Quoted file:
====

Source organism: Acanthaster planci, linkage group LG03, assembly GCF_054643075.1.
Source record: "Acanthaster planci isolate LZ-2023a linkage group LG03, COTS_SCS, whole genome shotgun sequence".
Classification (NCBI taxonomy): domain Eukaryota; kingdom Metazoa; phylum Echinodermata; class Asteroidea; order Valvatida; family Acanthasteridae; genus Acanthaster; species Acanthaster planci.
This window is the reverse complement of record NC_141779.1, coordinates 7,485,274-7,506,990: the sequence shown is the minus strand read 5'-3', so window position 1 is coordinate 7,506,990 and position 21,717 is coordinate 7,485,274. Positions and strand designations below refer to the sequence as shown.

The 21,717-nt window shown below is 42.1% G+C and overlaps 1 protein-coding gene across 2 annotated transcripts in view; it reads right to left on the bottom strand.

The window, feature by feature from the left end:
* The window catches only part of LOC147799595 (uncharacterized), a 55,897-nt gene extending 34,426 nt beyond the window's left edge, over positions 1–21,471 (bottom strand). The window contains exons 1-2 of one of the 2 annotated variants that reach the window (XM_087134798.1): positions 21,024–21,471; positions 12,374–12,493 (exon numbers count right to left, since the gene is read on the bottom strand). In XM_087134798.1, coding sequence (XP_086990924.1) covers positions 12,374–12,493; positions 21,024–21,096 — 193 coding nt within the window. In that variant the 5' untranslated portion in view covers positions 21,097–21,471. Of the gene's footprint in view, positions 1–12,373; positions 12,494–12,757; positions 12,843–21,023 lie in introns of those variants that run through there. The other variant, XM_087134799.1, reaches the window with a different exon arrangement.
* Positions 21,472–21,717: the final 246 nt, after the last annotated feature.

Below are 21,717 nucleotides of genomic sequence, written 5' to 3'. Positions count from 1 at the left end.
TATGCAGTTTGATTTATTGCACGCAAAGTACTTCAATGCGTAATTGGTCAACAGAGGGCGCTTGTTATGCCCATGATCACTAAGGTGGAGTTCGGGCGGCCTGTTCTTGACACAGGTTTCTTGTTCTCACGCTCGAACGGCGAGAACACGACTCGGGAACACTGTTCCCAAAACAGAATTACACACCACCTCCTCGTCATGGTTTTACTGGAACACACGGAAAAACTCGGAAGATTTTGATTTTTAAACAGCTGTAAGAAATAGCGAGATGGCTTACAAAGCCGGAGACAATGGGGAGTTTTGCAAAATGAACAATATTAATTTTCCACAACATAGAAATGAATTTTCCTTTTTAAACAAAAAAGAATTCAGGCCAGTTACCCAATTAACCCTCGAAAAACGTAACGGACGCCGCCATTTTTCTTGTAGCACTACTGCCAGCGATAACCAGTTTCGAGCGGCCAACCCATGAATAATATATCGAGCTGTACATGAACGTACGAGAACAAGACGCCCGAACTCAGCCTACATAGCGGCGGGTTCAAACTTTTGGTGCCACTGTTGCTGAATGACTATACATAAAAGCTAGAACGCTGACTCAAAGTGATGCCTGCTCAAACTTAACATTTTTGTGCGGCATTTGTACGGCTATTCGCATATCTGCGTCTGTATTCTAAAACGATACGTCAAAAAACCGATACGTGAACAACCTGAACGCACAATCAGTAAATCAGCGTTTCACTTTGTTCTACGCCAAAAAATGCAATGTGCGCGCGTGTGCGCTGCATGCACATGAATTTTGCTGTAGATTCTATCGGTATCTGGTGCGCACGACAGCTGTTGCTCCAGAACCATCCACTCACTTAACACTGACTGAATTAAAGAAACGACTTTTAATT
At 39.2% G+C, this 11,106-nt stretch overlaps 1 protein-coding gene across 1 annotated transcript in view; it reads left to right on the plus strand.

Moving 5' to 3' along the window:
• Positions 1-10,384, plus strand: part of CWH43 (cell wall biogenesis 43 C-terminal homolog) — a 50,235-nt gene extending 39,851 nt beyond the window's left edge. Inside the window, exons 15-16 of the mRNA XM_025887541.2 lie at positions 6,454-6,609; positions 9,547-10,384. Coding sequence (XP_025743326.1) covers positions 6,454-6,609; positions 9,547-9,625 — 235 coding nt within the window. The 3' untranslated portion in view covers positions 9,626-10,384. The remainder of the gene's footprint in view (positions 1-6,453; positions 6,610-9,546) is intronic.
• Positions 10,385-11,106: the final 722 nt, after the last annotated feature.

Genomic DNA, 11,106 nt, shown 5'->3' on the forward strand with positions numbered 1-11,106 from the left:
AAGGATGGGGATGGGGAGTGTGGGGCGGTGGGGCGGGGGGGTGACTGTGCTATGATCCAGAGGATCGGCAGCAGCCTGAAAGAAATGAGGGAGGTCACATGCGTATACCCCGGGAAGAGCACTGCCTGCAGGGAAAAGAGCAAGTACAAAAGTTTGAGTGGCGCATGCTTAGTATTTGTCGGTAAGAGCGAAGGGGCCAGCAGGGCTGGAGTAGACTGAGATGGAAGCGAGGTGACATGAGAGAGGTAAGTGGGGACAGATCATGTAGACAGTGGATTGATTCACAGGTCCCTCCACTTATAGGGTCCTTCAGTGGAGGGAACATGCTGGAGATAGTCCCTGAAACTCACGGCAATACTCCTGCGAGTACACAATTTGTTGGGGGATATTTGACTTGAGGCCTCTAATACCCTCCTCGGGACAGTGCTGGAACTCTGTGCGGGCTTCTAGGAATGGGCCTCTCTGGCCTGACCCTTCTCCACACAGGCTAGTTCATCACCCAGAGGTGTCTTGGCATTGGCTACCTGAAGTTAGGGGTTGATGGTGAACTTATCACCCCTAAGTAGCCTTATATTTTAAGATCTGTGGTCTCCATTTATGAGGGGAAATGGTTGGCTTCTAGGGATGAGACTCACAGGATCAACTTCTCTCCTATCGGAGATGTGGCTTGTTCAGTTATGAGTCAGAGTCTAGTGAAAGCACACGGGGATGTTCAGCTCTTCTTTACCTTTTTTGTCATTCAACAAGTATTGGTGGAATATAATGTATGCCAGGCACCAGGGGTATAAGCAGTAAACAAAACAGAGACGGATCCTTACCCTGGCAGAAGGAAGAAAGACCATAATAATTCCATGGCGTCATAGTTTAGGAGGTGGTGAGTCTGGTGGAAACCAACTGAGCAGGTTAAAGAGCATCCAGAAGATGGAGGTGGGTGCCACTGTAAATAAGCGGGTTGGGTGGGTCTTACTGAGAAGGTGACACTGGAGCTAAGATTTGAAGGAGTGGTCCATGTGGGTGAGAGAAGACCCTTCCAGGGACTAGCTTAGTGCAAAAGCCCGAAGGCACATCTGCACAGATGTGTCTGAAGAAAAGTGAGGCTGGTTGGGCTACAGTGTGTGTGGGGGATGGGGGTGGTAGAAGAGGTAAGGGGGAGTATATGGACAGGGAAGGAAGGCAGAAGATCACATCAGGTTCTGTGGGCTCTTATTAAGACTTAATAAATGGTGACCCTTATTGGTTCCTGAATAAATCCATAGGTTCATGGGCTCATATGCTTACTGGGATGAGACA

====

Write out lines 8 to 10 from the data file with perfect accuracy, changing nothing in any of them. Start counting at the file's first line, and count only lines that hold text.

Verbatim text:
* Positions 21,472–21,717: the final 246 nt, after the last annotated feature.

Below are 21,717 nucleotides of genomic sequence, written 5' to 3'. Positions count from 1 at the left end.
TATGCAGTTTGATTTATTGCACGCAAAGTACTTCAATGCGTAATTGGTCAACAGAGGGCGCTTGTTATGCCCATGATCACTAAGGTGGAGTTCGGGCGGCCTGTTCTTGACACAGGTTTCTTGTTCTCACGCTCGAACGGCGAGAACACGACTCGGGAACACTGTTCCCAAAACAGAATTACACACCACCTCCTCGTCATGGTTTTACTGGAACACACGGAAAAACTCGGAAGATTTTGATTTTTAAACAGCTGTAAGAAATAGCGAGATGGCTTACAAAGCCGGAGACAATGGGGAGTTTTGCAAAATGAACAATATTAATTTTCCACAACATAGAAATGAATTTTCCTTTTTAAACAAAAAAGAATTCAGGCCAGTTACCCAATTAACCCTCGAAAAACGTAACGGACGCCGCCATTTTTCTTGTAGCACTACTGCCAGCGATAACCAGTTTCGAGCGGCCAACCCATGAATAATATATCGAGCTGTACATGAACGTACGAGAACAAGACGCCCGAACTCAGCCTACATAGCGGCGGGTTCAAACTTTTGGTGCCACTGTTGCTGAATGACTATACATAAAAGCTAGAACGCTGACTCAAAGTGATGCCTGCTCAAACTTAACATTTTTGTGCGGCATTTGTACGGCTATTCGCATATCTGCGTCTGTATTCTAAAACGATACGTCAAAAAACCGATACGTGAACAACCTGAACGCACAATCAGTAAATCAGCGTTTCACTTTGTTCTACGCCAAAAAATGCAATGTGCGCGCGTGTGCGCTGCATGCACATGAATTTTGCTGTAGATTCTATCGGTATCTGGTGCGCACGACAGCTGTTGCTCCAGAACCATCCACTCACTTAACACTGACTGAATTAAAGAAACGACTTTTAATT